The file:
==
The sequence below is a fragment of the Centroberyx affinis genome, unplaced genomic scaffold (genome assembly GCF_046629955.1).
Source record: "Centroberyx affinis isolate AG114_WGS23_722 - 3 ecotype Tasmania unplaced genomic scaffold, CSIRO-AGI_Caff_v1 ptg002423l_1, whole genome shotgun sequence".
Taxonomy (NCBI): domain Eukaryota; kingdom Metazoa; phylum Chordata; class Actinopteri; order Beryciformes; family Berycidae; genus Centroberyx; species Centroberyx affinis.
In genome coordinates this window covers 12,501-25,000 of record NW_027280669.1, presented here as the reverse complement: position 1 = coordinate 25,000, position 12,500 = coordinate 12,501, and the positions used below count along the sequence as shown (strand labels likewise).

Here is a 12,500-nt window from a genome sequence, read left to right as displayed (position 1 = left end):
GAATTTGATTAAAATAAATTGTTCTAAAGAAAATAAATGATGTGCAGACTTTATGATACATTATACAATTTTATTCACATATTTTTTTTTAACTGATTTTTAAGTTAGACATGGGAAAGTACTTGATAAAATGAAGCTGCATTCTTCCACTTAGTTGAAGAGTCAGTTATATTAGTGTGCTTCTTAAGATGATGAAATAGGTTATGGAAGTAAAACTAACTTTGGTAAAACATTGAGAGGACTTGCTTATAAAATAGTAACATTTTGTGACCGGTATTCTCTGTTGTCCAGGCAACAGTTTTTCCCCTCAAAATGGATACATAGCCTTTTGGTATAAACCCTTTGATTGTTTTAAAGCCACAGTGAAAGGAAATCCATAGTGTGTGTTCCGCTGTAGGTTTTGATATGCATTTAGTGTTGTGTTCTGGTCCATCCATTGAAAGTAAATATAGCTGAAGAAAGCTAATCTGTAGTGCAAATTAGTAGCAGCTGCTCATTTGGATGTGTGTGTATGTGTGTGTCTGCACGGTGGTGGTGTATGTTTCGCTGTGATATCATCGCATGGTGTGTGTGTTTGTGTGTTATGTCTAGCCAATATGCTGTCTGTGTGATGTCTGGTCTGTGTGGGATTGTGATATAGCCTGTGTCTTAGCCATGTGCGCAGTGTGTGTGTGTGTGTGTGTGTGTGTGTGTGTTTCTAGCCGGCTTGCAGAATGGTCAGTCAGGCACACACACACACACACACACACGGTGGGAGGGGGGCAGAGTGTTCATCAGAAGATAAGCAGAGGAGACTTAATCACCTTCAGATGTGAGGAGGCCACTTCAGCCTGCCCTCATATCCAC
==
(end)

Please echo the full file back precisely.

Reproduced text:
The sequence below is a fragment of the Centroberyx affinis genome, unplaced genomic scaffold (genome assembly GCF_046629955.1).
Source record: "Centroberyx affinis isolate AG114_WGS23_722 - 3 ecotype Tasmania unplaced genomic scaffold, CSIRO-AGI_Caff_v1 ptg002423l_1, whole genome shotgun sequence".
Taxonomy (NCBI): domain Eukaryota; kingdom Metazoa; phylum Chordata; class Actinopteri; order Beryciformes; family Berycidae; genus Centroberyx; species Centroberyx affinis.
In genome coordinates this window covers 12,501-25,000 of record NW_027280669.1, presented here as the reverse complement: position 1 = coordinate 25,000, position 12,500 = coordinate 12,501, and the positions used below count along the sequence as shown (strand labels likewise).

Here is a 12,500-nt window from a genome sequence, read left to right as displayed (position 1 = left end):
GAATTTGATTAAAATAAATTGTTCTAAAGAAAATAAATGATGTGCAGACTTTATGATACATTATACAATTTTATTCACATATTTTTTTTTAACTGATTTTTAAGTTAGACATGGGAAAGTACTTGATAAAATGAAGCTGCATTCTTCCACTTAGTTGAAGAGTCAGTTATATTAGTGTGCTTCTTAAGATGATGAAATAGGTTATGGAAGTAAAACTAACTTTGGTAAAACATTGAGAGGACTTGCTTATAAAATAGTAACATTTTGTGACCGGTATTCTCTGTTGTCCAGGCAACAGTTTTTCCCCTCAAAATGGATACATAGCCTTTTGGTATAAACCCTTTGATTGTTTTAAAGCCACAGTGAAAGGAAATCCATAGTGTGTGTTCCGCTGTAGGTTTTGATATGCATTTAGTGTTGTGTTCTGGTCCATCCATTGAAAGTAAATATAGCTGAAGAAAGCTAATCTGTAGTGCAAATTAGTAGCAGCTGCTCATTTGGATGTGTGTGTATGTGTGTGTCTGCACGGTGGTGGTGTATGTTTCGCTGTGATATCATCGCATGGTGTGTGTGTTTGTGTGTTATGTCTAGCCAATATGCTGTCTGTGTGATGTCTGGTCTGTGTGGGATTGTGATATAGCCTGTGTCTTAGCCATGTGCGCAGTGTGTGTGTGTGTGTGTGTGTGTGTGTGTGTTTCTAGCCGGCTTGCAGAATGGTCAGTCAGGCACACACACACACACACACACACGGTGGGAGGGGGGCAGAGTGTTCATCAGAAGATAAGCAGAGGAGACTTAATCACCTTCAGATGTGAGGAGGCCACTTCAGCCTGCCCTCATATCCAC